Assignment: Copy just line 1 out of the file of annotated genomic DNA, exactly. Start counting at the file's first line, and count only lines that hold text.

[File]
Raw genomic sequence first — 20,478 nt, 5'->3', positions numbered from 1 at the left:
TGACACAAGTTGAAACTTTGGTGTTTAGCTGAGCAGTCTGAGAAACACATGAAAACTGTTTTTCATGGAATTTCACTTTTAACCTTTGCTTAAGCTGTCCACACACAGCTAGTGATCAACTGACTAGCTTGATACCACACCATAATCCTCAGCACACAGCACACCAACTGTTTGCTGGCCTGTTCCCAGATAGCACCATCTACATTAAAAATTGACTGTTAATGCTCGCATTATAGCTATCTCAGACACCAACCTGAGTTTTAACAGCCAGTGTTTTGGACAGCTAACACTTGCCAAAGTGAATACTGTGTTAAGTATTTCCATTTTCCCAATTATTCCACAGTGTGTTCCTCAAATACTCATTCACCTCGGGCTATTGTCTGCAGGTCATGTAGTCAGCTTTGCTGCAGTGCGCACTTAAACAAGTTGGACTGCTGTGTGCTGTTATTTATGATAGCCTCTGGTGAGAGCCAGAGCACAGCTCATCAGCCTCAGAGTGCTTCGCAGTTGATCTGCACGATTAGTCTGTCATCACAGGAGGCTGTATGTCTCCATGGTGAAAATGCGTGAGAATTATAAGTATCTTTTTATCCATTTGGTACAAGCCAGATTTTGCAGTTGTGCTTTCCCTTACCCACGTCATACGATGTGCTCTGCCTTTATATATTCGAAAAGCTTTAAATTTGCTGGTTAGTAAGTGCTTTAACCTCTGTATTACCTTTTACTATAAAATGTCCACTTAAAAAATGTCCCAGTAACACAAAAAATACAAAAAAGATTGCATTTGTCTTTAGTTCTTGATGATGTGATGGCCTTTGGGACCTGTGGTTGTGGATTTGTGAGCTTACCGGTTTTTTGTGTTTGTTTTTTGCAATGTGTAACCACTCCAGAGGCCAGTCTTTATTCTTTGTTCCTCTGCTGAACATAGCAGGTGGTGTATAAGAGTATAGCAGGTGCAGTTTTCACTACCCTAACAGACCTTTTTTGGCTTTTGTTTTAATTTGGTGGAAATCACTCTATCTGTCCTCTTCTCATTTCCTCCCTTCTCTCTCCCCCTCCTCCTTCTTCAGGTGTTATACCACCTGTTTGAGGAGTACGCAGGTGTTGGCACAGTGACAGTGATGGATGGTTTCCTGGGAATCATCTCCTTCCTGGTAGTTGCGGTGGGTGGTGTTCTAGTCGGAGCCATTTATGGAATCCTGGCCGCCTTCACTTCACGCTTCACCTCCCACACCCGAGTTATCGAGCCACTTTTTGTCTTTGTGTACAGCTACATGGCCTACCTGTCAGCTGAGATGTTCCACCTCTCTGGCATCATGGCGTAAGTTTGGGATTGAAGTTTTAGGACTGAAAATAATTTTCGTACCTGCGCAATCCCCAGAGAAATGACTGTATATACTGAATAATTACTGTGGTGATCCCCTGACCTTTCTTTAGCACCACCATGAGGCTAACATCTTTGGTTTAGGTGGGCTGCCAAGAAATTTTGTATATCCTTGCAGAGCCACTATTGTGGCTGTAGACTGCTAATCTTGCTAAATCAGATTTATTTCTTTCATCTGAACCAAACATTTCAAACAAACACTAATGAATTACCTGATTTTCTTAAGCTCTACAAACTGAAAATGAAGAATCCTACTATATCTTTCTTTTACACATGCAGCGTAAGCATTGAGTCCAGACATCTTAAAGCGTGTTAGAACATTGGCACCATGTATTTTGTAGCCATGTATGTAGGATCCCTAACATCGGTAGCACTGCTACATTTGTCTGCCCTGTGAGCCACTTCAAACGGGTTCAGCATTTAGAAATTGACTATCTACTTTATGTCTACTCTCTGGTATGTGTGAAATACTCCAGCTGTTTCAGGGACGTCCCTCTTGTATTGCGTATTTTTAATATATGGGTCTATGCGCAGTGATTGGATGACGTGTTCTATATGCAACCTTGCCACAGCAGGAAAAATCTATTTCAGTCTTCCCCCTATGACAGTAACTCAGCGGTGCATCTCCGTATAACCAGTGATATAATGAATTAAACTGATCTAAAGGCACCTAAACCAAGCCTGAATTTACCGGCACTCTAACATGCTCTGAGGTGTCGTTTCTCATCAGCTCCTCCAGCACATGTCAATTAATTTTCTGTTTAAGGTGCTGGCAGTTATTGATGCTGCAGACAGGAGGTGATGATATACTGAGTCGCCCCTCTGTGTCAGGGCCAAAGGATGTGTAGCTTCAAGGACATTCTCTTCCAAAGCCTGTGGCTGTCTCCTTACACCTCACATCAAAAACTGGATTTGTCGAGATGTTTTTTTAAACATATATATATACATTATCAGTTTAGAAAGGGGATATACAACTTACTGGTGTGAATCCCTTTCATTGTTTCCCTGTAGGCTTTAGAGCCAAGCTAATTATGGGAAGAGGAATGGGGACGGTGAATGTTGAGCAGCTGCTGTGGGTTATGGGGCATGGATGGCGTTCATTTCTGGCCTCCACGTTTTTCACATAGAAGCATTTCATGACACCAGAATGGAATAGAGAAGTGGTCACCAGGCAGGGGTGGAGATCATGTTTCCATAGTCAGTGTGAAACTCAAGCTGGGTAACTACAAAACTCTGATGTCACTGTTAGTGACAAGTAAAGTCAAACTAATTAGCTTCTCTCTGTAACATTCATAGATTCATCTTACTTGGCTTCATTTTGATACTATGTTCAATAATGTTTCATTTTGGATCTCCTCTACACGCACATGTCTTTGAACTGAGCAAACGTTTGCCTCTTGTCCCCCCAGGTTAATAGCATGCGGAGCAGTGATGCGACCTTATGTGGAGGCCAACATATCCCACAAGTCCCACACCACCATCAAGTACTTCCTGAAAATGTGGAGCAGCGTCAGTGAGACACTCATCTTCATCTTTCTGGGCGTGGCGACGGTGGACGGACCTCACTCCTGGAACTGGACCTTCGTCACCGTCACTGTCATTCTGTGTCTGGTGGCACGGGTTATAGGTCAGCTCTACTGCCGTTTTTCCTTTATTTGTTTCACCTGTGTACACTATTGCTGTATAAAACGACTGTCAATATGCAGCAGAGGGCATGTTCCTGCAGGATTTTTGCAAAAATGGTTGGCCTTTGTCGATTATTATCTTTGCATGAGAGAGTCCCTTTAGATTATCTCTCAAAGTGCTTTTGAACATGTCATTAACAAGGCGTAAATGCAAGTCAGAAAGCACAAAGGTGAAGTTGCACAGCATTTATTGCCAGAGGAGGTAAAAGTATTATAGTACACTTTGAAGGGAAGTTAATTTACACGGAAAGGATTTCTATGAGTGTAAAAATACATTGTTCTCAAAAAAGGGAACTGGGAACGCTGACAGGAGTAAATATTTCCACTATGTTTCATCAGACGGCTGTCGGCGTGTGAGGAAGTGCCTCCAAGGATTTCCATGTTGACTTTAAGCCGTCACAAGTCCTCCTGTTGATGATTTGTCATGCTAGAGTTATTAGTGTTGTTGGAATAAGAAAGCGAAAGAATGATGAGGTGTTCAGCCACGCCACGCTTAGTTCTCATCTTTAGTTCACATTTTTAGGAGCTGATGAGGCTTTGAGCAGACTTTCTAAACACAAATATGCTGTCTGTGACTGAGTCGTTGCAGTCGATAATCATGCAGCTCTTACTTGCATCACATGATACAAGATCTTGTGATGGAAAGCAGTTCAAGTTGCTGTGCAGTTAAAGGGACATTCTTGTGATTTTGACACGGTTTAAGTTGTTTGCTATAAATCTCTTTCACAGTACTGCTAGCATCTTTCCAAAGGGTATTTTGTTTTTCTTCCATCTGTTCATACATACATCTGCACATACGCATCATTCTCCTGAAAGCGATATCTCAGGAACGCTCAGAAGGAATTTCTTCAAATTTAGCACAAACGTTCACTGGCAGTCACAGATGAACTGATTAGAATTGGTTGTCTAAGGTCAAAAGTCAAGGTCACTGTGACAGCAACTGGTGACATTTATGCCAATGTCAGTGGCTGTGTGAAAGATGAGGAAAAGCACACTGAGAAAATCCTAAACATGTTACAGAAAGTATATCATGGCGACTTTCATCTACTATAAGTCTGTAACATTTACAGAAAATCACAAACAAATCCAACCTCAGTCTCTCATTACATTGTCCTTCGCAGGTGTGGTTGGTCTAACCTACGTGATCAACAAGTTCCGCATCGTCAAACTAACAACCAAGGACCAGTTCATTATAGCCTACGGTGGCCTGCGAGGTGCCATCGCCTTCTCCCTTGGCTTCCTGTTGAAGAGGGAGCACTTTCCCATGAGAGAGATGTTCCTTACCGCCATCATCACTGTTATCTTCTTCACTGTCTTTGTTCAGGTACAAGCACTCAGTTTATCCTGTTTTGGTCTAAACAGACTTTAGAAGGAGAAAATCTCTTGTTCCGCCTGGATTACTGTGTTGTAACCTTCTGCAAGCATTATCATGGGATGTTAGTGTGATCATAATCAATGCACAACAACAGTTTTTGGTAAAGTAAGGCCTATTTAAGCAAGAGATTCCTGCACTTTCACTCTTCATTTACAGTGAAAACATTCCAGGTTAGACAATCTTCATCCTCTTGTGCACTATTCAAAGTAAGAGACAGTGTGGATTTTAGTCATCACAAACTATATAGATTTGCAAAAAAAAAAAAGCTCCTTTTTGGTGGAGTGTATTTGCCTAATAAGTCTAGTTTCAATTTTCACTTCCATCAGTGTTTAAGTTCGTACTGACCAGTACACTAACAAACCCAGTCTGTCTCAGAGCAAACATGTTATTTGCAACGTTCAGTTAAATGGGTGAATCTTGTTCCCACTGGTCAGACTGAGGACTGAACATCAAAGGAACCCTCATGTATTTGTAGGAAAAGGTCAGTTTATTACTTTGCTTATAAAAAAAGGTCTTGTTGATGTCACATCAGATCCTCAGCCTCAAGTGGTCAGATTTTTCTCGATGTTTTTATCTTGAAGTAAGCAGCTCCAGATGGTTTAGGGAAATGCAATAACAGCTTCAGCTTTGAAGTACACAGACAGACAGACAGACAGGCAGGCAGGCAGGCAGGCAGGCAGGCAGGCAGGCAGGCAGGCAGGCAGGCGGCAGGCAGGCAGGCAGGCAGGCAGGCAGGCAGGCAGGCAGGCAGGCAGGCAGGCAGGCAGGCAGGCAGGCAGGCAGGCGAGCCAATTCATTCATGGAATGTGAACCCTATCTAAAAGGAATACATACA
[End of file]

Raw genomic sequence first — 20,478 nt, 5'->3', positions numbered from 1 at the left: